The Irish regulator ComReg is consulting on wholesale voice call termination on Hutchison 3G Ireland’s mobile network, releasing a consultation paper yesterday.

The interesting thing about this consultation is that reference is made to a bargaining model by Binmore and Harbord (BH).  This model emphasises the bargaining dynamic when operators set termination rates. While considerations of countervailing buying power and the like have been considered in mobile termination consultations before this would appear to be the first time that bargaining has been considered more formally by a regualtor.

ComReg has a number of reservations about the model, their principal being that its predicted outcomes do not fit the empirical evidence. The BH model predicts that H3GI would achieve termination rates equal to the average of the lowest termination rates in the market, this has not happened, as H3GI’s rates are above the levels in the overall mobile market. The BH model also predicts that in a situation of regulatory intervention stemming from the interconnectivity obligation and dispute resolution that H3GI’s bargaining power would be increased but that termination rates would remain around the average of the 2G operator rates. Again, this has not happened, H3GI’s rates are above the level in the overall mobile market.

I haven’t read the whole consultation document yet, but it certainly has a very different flavour than many other model termination consultations that nowadays more or less revolve around the same issues.

The consultation paper is available here.

Sweden: Government report on broadband January 5, 2007

Posted by Jasper in broadband, Strategy.

Before Christmas I had a closer look at the broadband strategy in Sweden. At that time I wasn’t aware of a report published in December last year by the Government’s working group on IT infrastructure and broadband (under the IT Policy Strategy Group).

The working group produced the following vision for the area:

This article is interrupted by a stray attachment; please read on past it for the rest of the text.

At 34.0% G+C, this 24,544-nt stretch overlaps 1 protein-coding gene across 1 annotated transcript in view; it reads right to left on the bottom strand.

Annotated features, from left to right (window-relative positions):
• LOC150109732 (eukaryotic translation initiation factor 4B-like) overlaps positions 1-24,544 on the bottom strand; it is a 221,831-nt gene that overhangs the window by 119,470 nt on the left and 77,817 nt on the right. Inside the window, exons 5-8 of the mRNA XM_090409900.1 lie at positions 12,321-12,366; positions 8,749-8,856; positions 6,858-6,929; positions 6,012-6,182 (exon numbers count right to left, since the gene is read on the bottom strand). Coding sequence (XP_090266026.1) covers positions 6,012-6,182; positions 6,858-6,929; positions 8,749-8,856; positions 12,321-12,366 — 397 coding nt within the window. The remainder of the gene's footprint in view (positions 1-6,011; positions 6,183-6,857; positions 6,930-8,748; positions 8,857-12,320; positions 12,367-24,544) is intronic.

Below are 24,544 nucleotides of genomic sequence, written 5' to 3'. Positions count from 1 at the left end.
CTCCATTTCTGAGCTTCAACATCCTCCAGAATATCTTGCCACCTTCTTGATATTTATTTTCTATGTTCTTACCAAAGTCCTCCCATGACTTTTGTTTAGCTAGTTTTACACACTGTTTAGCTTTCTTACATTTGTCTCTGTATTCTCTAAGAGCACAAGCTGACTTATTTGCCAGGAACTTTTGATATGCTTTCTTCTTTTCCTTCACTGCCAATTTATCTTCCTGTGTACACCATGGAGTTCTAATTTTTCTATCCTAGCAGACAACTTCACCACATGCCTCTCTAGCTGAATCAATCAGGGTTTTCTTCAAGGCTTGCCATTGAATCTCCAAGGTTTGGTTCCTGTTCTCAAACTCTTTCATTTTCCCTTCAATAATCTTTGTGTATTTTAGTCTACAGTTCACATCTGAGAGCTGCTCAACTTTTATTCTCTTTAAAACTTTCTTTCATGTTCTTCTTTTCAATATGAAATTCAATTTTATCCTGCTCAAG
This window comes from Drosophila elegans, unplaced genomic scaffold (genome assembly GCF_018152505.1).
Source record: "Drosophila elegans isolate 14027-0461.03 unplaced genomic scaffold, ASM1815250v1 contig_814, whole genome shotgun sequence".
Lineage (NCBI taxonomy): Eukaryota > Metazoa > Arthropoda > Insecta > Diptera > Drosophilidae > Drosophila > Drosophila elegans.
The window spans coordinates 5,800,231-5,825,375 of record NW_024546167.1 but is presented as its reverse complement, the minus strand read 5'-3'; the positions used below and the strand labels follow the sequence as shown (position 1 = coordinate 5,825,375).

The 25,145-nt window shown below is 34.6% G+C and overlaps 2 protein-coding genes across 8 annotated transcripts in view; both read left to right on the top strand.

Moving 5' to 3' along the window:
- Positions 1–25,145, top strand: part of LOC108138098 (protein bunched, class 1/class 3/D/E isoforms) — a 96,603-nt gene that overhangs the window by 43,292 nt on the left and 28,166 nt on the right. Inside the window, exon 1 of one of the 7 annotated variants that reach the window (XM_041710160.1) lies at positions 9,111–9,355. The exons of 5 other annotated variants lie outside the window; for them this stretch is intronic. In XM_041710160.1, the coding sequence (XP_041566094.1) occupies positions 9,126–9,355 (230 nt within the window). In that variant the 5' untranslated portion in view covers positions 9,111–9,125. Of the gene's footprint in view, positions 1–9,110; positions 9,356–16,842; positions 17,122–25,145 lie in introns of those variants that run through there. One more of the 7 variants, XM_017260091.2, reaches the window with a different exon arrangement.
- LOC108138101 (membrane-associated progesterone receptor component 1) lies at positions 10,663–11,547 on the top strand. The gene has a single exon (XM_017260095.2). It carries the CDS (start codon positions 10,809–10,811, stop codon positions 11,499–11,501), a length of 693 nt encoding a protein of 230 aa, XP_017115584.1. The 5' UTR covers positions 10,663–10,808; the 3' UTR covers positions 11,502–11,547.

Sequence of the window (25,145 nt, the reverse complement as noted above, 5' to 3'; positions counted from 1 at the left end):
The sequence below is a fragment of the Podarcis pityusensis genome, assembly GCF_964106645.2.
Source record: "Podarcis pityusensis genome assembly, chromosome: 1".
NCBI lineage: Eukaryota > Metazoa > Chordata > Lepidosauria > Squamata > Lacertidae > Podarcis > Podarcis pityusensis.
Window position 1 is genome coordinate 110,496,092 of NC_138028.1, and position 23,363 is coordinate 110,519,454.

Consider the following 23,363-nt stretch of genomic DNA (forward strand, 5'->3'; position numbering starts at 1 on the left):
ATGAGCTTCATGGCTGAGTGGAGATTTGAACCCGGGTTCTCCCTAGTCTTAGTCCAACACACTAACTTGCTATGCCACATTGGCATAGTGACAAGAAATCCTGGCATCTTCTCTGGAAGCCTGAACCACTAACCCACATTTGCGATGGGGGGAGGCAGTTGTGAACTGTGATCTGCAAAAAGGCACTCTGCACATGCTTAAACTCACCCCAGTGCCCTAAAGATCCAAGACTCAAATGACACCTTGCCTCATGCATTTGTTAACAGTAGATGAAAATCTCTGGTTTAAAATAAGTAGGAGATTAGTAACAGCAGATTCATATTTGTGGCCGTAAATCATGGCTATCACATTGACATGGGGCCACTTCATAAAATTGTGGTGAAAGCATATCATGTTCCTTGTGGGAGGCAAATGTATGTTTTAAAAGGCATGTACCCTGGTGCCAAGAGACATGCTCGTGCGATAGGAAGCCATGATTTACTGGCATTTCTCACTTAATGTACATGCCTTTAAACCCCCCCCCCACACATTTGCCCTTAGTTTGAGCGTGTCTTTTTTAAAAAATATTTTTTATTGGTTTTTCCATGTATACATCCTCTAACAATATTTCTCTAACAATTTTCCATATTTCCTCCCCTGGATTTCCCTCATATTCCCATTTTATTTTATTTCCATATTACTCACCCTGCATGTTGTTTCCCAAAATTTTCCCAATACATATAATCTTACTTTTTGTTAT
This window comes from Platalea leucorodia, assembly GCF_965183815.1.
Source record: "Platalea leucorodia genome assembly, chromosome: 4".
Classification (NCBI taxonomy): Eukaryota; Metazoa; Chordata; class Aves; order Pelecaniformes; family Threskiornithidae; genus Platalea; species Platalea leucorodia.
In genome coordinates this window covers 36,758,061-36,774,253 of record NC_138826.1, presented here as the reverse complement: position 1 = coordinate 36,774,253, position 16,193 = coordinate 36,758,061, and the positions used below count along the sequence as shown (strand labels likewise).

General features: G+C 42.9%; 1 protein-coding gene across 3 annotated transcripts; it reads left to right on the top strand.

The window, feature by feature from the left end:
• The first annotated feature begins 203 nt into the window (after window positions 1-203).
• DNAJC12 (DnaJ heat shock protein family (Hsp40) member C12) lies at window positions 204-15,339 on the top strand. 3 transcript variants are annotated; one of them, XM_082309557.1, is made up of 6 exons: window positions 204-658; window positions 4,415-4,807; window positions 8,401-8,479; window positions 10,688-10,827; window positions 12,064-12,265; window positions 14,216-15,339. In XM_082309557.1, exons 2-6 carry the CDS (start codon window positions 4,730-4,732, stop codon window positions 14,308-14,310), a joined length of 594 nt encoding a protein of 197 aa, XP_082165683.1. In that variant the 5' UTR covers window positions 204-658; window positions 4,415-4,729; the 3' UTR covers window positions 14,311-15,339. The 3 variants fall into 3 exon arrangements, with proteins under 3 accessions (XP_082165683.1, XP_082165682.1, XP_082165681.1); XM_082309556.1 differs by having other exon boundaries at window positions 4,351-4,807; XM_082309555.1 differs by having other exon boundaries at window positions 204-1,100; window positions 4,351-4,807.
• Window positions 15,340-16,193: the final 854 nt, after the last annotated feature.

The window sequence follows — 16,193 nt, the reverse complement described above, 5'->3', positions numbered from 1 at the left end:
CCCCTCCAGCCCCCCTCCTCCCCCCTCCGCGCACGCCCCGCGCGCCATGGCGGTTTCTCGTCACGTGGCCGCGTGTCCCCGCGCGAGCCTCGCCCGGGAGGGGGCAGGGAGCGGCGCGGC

Sweden must be the country where an efficient and secure IT infrastructure provides the best conditions for enterprise, innovation and eServices, both public and private. IT must enable Swedish people to access the services they need, no matter where they are.

To achieve the vision they set up the following general objectives for IT infrastructure:

The whole of Sweden should have an efficient and future-proof infrastructure for electronic communications with high transfer capacity in both directions, so as to enable good technical quality of transfer for multimedia services, in a functional, cost-effective and competitive market.

They mention a number of measures that need to be adopted to achieve this oal including:

  • developing an IT policy agenda within general industrial policy;
  • broadband subsidies;
  • investment in fibre-cabling;
  • built-out and coordination of passive infrastructure (ducts, poles etc.); and
  • a predictable spectrum policy.

The most important aspect is that the measures adopted should be characterised by their long-term and foreseeable nature – all with a view to creating a market, where there is sound competition, in which the end-user is in focus and where there are incentives for investments and innovation.

The report contains a separate section that dwells on why governments (municipal, state and national) should focus on the build out of “passive” infrastructure to enable broadband for all.

The report is available here (in English).